Victoria Trindade* and Henia Balter Pages 107 - 119 ( 13 )
Background: The radiolabelling of receptor-binding peptides for therapy is a challenge since the peptide itself is exposed (during labelling, storage and transport) to radiation-induced damage, directly or indirectly, in aqueous solution. Hence, the use of radiostabilizers seems to be mandatory, especially in peptide molecules that contain radiation-sensitive amino acids.
Objective: The aim of this study was to investigate the effect of two stabilizers, gentisic acid and methionine, to delve into how each of them affects the radiolabelling and stability of the minigastrin analogue [177Lu]Lu-DOTA-His-His-Glu-Ala-Tyr-Gly-Trp-Met-Asp-Phe-NH2 through the analysis of the 22 species distinguished over time by an optimized HPLC system.
Methods: The stabilizers, in different combinations, were present from the beginning of the labelling process carried out at 96 °C for 15 min. The stability was studied for up to 7 days.
Results: The unexpected selective oxidation of the methionine residue of the radiolabelled peptide, promoted by gentisic acid, led to studying the effect of pH, from 3.5 to 6.0, in the presence of only this stabilizer. A pH-dependent antioxidant behaviour was revealed, showing a decrease in peptide impurities but an increase in the selective oxidation as the pH was increased.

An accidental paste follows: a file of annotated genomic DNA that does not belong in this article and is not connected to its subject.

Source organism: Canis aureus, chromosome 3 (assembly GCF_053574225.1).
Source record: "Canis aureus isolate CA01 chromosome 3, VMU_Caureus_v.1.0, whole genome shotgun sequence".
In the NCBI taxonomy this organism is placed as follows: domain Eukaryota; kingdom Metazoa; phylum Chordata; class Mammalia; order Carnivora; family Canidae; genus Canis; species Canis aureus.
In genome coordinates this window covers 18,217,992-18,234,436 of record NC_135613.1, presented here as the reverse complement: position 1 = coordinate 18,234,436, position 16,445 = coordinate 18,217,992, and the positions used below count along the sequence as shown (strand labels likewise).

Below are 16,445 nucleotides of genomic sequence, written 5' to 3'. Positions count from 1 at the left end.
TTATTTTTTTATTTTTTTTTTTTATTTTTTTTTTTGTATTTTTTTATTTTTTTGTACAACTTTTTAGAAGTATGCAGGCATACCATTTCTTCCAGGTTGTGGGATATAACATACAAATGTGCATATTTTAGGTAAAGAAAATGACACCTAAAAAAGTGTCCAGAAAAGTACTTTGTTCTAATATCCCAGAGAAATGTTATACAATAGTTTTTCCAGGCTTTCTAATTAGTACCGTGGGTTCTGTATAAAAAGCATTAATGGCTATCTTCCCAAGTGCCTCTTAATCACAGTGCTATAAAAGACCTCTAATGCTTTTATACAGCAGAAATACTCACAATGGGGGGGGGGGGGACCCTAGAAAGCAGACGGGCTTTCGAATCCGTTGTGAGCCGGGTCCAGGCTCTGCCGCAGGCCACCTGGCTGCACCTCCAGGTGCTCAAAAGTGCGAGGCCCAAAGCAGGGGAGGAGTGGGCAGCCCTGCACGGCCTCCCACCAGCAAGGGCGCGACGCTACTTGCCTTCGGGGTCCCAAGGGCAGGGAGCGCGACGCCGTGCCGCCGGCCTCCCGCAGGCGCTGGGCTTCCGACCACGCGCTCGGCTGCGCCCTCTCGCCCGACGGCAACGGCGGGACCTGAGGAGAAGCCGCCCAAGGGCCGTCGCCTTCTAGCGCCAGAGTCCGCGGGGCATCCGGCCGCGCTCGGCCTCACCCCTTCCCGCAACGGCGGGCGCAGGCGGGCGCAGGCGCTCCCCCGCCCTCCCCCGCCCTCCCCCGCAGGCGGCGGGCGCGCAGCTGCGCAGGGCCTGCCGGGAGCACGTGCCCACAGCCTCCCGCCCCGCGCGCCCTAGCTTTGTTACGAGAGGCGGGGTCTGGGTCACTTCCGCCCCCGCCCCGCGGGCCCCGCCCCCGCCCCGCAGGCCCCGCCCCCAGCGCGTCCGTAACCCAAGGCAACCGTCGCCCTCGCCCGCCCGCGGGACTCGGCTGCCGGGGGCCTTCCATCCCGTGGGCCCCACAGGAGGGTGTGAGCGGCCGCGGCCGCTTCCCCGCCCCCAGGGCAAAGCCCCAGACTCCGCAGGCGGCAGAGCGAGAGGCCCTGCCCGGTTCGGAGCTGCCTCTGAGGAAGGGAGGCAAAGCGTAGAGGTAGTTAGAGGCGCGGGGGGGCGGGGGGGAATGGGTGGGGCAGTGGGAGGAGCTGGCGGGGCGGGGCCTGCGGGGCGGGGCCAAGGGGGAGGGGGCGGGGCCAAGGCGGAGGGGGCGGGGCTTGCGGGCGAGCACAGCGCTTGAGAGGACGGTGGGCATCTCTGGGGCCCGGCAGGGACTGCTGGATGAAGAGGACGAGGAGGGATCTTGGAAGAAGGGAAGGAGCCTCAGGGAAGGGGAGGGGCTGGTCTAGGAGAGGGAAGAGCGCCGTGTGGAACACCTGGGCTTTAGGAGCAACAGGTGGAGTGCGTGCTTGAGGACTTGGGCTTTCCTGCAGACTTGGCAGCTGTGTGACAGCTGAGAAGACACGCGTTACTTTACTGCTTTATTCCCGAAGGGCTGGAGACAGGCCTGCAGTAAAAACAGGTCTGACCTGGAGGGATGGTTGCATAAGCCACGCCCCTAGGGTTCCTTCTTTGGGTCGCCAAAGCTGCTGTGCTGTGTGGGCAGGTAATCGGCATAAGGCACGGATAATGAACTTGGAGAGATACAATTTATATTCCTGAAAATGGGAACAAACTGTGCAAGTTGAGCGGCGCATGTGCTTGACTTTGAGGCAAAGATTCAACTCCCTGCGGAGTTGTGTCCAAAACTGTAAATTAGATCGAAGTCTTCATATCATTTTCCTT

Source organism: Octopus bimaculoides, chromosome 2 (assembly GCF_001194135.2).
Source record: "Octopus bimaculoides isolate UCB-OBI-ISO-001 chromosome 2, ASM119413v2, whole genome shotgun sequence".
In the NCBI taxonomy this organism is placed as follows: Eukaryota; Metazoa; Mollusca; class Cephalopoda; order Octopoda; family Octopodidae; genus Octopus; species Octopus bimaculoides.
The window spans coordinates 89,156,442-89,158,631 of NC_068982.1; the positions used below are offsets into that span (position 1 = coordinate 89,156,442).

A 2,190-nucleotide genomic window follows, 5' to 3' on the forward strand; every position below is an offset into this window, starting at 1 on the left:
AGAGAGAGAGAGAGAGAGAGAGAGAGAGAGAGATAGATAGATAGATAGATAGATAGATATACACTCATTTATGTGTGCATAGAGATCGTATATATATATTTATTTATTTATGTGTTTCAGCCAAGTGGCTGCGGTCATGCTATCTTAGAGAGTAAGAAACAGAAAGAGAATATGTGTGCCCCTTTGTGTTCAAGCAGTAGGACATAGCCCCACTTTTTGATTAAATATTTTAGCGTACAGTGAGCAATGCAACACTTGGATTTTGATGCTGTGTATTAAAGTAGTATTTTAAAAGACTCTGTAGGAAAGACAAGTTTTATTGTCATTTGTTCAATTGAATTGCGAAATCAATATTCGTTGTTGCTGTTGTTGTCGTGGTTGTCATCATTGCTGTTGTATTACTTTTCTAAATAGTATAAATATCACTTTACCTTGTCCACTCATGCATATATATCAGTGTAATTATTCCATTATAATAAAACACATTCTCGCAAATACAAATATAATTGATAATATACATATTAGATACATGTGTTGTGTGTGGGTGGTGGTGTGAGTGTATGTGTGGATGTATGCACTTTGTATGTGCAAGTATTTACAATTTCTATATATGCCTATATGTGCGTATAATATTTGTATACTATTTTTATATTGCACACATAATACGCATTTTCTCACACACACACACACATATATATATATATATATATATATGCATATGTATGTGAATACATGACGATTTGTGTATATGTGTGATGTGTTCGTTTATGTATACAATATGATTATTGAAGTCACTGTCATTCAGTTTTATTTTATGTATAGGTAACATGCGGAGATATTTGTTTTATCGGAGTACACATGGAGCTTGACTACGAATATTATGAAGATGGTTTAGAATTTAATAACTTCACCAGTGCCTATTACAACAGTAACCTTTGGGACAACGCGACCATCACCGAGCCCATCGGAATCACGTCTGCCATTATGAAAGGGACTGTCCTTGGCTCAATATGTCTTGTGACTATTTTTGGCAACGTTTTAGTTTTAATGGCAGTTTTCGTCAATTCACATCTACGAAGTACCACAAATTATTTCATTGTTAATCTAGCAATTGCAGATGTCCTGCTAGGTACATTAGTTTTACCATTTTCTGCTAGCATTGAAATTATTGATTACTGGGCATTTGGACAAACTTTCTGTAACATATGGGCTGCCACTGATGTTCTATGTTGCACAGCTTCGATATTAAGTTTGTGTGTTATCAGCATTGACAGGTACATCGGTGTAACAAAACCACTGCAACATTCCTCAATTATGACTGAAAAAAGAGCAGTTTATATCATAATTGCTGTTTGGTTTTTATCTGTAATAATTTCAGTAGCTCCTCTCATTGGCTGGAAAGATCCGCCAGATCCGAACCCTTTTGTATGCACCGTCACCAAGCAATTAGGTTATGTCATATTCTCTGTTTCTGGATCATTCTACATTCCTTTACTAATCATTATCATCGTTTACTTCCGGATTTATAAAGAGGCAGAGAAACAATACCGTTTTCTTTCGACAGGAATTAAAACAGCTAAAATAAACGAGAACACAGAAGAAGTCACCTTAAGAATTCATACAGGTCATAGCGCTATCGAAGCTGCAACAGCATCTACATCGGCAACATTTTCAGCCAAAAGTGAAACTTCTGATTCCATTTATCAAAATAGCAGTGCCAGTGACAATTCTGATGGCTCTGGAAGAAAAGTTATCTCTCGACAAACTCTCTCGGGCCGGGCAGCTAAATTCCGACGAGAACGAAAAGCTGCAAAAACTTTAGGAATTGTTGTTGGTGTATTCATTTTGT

Conclusion: The selective oxidation of the methionine residue could be induced by oxidizing species probably produced in the reaction between gentisic acid and free radicals of water, during the protection of the radiolabelled peptide from the attack of these harmful species. Therefore, the addition of methionine becomes necessary to effectively decrease this selective oxidation in the methioninecontaining peptide.
Lutetium-177, minigastrin analogue, oxidation, radiolysis, gentisic acid, methionine.
Radiopharmacy Department, Uruguayan Centre of Molecular Imaging (CUDIM), Montevideo, Radiopharmacy Department, Uruguayan Centre of Molecular Imaging (CUDIM), Montevideo